The 'Truth' About Martin Luther King
Netlore Archive: Anonymous forwarded email purports to reveal 'Four Things You Didn't Know About Martin Luther King, Jr.'
Description: Forwarded email
Circulating since: Jan. 2003
Status: Mixed (see details below)
Email text contributed by Rita F., Feb. 5, 2003:
Subject: MLK Day
Four Things you didn't know about 'Dr. Martin Luther' King:
1. His name wasn't Martin Luther. It was Michael. It was decided 'Martin Luther' had a more prominent ring to it, so he went by that. He never legally changed his name. To this day, he lived and died as Michael King.
2. While working on his dissertation for his doctoral degree at Boston University, he heavily plagiarized from another author who had done research on a subject similar to King's. An academic committee later found that over half of King's work was plagiarized, yet would not revoke his doctrine. King was dead by this time, and the committee ruled that revoking the title would serve no purpose. It was also discovered that King's famous "I Have A Dream" speech was also not his own. He stole it from a sermon by Archibald Carey, a popular black preacher in the 1950's.
3. King was under FBI surveillance for several years (until he died) due to his ties with communist organizations throughout the country. King accepted money from the organizations to fund his movements. In return, King had to appoint communist leaders to run certain districts of his SCLC (Southern Christian Leadership Conference), who then could project their communist ideas to larger audiences. A federal judge in the 60's ruled that the FBI files on King's links to communism to remain top-secret until 2027. Senator Jesse Helms appealed to the Supreme Court in 1983 to release the files, so the current bill in the Senate to create the Martin Luther King Federal Holiday could be abolished. He was denied.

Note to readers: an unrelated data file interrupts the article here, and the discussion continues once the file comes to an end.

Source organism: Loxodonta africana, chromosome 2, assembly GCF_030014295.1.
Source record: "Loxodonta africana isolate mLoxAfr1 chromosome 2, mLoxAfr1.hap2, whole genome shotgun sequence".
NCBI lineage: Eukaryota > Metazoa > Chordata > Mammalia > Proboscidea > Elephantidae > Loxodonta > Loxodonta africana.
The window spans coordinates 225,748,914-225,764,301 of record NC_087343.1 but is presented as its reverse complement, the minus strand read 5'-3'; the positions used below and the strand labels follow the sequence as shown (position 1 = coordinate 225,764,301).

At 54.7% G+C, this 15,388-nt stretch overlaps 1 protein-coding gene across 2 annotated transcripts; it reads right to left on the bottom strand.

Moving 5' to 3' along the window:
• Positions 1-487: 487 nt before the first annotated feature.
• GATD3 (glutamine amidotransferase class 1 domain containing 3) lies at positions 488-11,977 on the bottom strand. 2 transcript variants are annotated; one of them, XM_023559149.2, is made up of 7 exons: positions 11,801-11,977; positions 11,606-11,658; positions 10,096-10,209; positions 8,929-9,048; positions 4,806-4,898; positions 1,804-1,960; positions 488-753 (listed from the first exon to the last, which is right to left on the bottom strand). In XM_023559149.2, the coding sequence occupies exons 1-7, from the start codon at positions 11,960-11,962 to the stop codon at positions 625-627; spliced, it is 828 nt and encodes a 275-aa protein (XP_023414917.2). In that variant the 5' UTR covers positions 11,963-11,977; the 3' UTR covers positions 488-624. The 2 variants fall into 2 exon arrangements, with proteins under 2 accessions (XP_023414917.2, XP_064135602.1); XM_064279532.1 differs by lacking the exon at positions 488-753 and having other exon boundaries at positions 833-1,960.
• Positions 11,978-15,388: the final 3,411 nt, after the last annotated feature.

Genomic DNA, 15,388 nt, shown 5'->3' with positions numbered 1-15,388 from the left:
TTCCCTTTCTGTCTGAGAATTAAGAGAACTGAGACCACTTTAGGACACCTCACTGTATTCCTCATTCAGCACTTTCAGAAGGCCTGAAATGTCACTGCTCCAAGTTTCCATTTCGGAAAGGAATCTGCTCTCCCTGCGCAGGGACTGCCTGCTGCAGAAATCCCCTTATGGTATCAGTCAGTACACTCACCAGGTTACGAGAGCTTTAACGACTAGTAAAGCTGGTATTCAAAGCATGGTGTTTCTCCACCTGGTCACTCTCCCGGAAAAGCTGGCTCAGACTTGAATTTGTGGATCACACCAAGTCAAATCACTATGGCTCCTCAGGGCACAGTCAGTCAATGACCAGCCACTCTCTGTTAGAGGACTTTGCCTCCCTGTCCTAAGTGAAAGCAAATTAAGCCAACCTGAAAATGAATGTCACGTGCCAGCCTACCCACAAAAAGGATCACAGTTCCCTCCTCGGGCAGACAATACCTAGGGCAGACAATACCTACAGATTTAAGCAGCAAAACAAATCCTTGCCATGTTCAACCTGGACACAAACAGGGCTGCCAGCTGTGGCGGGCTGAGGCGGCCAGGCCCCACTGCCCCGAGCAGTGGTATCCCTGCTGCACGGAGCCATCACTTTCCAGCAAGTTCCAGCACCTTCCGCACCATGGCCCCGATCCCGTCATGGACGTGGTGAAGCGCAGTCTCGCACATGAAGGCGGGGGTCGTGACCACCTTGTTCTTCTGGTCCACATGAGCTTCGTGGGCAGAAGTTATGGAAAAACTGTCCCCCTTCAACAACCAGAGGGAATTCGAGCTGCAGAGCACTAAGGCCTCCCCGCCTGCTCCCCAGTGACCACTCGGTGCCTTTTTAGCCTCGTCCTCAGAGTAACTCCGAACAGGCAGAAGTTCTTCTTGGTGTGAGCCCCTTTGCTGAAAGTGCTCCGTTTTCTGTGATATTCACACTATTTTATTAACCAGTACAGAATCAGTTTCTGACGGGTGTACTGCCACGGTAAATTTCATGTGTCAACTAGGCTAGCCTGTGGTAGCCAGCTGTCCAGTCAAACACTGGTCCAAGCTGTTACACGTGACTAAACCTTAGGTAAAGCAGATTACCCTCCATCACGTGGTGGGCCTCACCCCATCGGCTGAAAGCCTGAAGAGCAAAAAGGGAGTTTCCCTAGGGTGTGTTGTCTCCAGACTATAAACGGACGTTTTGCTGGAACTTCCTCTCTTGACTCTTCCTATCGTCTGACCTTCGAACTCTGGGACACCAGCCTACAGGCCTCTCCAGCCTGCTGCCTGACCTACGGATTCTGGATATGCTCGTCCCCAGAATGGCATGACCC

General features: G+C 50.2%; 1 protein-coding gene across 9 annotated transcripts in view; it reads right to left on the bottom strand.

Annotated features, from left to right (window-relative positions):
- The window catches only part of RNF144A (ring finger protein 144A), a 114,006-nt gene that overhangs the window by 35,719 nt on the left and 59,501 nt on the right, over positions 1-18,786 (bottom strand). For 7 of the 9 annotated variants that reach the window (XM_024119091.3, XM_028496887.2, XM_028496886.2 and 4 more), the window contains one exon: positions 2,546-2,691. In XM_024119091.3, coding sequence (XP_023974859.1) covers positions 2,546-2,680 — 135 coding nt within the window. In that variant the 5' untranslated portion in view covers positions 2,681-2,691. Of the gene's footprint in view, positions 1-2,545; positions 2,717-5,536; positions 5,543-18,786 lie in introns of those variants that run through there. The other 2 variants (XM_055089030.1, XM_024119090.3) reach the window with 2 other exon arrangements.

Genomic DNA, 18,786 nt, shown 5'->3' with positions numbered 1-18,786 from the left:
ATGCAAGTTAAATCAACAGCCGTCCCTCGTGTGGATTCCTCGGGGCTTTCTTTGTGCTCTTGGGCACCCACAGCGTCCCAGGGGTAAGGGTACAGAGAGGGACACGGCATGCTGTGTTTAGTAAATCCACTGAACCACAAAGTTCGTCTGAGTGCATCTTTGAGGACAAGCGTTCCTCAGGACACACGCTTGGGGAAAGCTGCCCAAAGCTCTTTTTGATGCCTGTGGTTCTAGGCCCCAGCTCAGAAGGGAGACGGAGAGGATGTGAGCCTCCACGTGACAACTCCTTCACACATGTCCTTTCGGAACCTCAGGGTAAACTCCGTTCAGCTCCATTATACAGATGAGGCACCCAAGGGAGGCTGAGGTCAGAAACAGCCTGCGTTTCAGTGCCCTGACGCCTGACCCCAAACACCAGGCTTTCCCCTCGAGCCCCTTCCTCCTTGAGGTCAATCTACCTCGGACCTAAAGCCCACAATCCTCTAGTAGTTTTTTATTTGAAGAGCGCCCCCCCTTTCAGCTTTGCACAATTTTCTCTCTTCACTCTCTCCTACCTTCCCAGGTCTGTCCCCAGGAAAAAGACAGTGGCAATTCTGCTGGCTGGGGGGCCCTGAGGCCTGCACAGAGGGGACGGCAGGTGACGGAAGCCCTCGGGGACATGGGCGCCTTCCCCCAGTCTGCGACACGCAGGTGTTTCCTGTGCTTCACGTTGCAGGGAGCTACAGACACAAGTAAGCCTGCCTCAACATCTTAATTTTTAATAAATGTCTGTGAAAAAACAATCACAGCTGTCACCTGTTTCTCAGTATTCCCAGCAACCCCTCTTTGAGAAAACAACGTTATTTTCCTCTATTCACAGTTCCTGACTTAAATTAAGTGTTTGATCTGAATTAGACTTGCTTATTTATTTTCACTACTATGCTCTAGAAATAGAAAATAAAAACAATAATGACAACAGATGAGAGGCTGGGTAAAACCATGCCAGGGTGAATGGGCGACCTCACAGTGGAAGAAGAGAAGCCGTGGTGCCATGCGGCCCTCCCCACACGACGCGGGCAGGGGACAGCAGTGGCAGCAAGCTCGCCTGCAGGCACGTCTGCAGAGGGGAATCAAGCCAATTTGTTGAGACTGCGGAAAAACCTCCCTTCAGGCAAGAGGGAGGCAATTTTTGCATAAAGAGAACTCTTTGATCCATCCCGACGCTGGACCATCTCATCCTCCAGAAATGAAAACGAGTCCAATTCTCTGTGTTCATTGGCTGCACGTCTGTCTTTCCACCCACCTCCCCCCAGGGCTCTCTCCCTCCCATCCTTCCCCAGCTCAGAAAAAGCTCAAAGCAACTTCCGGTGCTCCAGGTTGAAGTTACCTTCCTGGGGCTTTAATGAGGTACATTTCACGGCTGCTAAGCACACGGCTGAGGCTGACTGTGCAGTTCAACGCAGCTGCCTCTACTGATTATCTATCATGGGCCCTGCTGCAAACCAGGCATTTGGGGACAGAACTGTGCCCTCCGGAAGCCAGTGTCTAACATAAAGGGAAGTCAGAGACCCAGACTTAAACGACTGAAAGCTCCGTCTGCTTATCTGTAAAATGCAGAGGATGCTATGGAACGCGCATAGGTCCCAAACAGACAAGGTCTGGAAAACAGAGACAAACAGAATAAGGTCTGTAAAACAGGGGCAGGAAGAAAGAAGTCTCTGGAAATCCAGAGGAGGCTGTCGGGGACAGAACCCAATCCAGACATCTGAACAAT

4. One of King's closest friends, Rev. Ralph Abernathy, wrote a book in 1989 in which he talked about King's obsession with white prostitutes. King would often use church donations to have drunken sex parties, where he would hire two to three white prostitutes, occasionally beating them brutally. This has also been reported by the FBI agents who monitored King. King was married with four children.
Monday was "Martin Luther King" Day. A day when this country came to a screeching halt so we can have parades and memorials to honor this man, a man that most of the world views as a saint for his role in the civil rights movement.
No other public holiday in the United States honors a single individual. Of all the great leaders in our Nation's history - none of them have their own holiday. All of our great war heroes share Memorial Day. All of our great presidents share President's Day. Yet King - a man who was a phony, a cheater, a traitor, and a sexual degenerate - gets a day of his own.
I have a big problem with that.
I'm not trying to take anything away from African Americans, but I am trying to point out that (1) the vast majority of people are sorely mistaken about Michael King, and (2) that reverse discrimination is blatantly obvious everywhere you look today. Been watching the news lately? President Bush just got himself in some hot water when he spoke out against the University of Michigan for giving black applicants precedence over more qualified white applicants. Now Jesse Jackson, the NAACP, and other black leaders are trashing him, without a doubt planning how they can use this against his re-election campaign. Think about that - Bush just made a stand for equal human rights, but low and behold - in this case they don't want to be treated as equals. Make up your minds.
As a white heterosexual male, I feel like I belong to one of the more abused ethnic groups in this country today. Can I do anything about it? Absolutely not. If I dare speak out I'll get labeled a racist, harassed by the media, subsequently lose my job, and never be able to show my face in public again. But what I will do is send out this email to as many people I know in hopes that when you're watching the news Monday evening, and you see our politicians falling all over themselves to be filmed in a black church somewhere, you might stop and ask yourself - what about us?